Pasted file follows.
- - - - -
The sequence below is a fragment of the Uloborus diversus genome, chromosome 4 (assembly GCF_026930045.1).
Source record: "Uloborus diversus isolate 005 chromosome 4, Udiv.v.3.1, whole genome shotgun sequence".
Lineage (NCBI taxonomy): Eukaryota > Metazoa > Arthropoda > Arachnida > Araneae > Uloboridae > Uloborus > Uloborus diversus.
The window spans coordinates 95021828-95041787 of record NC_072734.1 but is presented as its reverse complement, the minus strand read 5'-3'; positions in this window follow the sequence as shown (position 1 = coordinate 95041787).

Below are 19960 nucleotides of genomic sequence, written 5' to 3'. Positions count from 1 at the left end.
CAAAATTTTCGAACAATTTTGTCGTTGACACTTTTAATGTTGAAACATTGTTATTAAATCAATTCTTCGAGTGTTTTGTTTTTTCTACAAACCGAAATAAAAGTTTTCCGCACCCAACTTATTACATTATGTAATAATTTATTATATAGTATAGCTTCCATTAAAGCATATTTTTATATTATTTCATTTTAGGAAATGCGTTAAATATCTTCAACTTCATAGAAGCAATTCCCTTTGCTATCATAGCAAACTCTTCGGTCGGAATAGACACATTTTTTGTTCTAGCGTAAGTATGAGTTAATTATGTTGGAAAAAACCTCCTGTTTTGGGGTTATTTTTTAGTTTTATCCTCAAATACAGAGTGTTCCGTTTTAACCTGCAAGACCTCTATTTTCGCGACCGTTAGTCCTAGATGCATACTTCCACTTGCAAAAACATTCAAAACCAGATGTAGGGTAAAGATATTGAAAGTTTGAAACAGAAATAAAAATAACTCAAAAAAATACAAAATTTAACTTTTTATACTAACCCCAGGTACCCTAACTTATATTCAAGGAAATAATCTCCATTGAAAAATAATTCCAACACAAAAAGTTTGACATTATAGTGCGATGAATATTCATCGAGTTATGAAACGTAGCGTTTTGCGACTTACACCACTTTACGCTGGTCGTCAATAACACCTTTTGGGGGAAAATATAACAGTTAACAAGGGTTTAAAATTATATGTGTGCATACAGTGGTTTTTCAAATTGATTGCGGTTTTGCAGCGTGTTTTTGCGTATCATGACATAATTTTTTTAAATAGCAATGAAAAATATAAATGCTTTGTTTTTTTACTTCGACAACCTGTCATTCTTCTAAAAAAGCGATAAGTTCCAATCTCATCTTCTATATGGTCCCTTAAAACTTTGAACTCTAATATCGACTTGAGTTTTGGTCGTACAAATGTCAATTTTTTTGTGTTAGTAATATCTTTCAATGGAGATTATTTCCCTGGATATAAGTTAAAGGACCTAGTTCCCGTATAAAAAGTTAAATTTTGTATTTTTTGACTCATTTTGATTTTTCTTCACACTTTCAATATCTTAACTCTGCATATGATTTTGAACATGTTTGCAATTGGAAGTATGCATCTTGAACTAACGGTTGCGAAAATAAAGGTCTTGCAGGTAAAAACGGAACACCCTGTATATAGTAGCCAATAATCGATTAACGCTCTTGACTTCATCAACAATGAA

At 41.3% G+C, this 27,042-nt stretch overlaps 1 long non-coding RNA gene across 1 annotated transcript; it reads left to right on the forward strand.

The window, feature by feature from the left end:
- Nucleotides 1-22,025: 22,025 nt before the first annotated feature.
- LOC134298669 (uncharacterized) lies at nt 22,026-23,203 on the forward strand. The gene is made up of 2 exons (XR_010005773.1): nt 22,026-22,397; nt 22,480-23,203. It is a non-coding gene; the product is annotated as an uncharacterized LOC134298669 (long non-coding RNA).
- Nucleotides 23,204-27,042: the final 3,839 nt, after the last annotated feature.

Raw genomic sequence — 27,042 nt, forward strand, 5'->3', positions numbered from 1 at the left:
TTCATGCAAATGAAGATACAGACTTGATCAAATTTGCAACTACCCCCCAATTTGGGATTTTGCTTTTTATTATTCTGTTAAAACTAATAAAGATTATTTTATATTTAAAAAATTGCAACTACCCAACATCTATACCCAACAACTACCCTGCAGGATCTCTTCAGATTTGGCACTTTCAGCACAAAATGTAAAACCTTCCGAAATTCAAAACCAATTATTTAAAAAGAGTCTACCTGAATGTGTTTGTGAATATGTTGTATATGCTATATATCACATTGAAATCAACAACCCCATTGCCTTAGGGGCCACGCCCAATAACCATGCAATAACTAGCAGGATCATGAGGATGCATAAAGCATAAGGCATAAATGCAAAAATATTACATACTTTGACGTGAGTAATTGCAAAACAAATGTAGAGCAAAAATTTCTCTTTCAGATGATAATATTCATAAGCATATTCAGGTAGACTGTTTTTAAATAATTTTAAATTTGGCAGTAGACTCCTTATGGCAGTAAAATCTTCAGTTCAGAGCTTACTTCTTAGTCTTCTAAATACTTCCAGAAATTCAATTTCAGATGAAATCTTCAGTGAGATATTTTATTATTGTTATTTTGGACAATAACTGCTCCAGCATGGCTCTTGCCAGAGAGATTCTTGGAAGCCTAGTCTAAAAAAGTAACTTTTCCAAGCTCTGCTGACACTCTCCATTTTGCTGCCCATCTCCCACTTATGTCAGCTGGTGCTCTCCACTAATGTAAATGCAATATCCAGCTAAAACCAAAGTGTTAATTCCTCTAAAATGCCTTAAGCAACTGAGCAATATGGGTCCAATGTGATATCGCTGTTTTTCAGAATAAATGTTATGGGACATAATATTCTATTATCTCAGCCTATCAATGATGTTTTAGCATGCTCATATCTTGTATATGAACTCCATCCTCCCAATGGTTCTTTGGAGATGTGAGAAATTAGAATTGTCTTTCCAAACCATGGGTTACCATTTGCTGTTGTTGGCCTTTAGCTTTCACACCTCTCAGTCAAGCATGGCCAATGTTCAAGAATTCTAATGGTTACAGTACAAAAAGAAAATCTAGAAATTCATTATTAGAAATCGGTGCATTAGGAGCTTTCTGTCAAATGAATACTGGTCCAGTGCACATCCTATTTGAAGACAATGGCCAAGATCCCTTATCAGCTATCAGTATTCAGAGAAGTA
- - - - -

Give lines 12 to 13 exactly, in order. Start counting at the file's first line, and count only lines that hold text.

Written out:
Raw genomic sequence — 27,042 nt, forward strand, 5'->3', positions numbered from 1 at the left:
TTCATGCAAATGAAGATACAGACTTGATCAAATTTGCAACTACCCCCCAATTTGGGATTTTGCTTTTTATTATTCTGTTAAAACTAATAAAGATTATTTTATATTTAAAAAATTGCAACTACCCAACATCTATACCCAACAACTACCCTGCAGGATCTCTTCAGATTTGGCACTTTCAGCACAAAATGTAAAACCTTCCGAAATTCAAAACCAATTATTTAAAAAGAGTCTACCTGAATGTGTTTGTGAATATGTTGTATATGCTATATATCACATTGAAATCAACAACCCCATTGCCTTAGGGGCCACGCCCAATAACCATGCAATAACTAGCAGGATCATGAGGATGCATAAAGCATAAGGCATAAATGCAAAAATATTACATACTTTGACGTGAGTAATTGCAAAACAAATGTAGAGCAAAAATTTCTCTTTCAGATGATAATATTCATAAGCATATTCAGGTAGACTGTTTTTAAATAATTTTAAATTTGGCAGTAGACTCCTTATGGCAGTAAAATCTTCAGTTCAGAGCTTACTTCTTAGTCTTCTAAATACTTCCAGAAATTCAATTTCAGATGAAATCTTCAGTGAGATATTTTATTATTGTTATTTTGGACAATAACTGCTCCAGCATGGCTCTTGCCAGAGAGATTCTTGGAAGCCTAGTCTAAAAAAGTAACTTTTCCAAGCTCTGCTGACACTCTCCATTTTGCTGCCCATCTCCCACTTATGTCAGCTGGTGCTCTCCACTAATGTAAATGCAATATCCAGCTAAAACCAAAGTGTTAATTCCTCTAAAATGCCTTAAGCAACTGAGCAATATGGGTCCAATGTGATATCGCTGTTTTTCAGAATAAATGTTATGGGACATAATATTCTATTATCTCAGCCTATCAATGATGTTTTAGCATGCTCATATCTTGTATATGAACTCCATCCTCCCAATGGTTCTTTGGAGATGTGAGAAATTAGAATTGTCTTTCCAAACCATGGGTTACCATTTGCTGTTGTTGGCCTTTAGCTTTCACACCTCTCAGTCAAGCATGGCCAATGTTCAAGAATTCTAATGGTTACAGTACAAAAAGAAAATCTAGAAATTCATTATTAGAAATCGGTGCATTAGGAGCTTTCTGTCAAATGAATACTGGTCCAGTGCACATCCTATTTGAAGACAATGGCCAAGATCCCTTATCAGCTATCAGTATTCAGAGAAGTA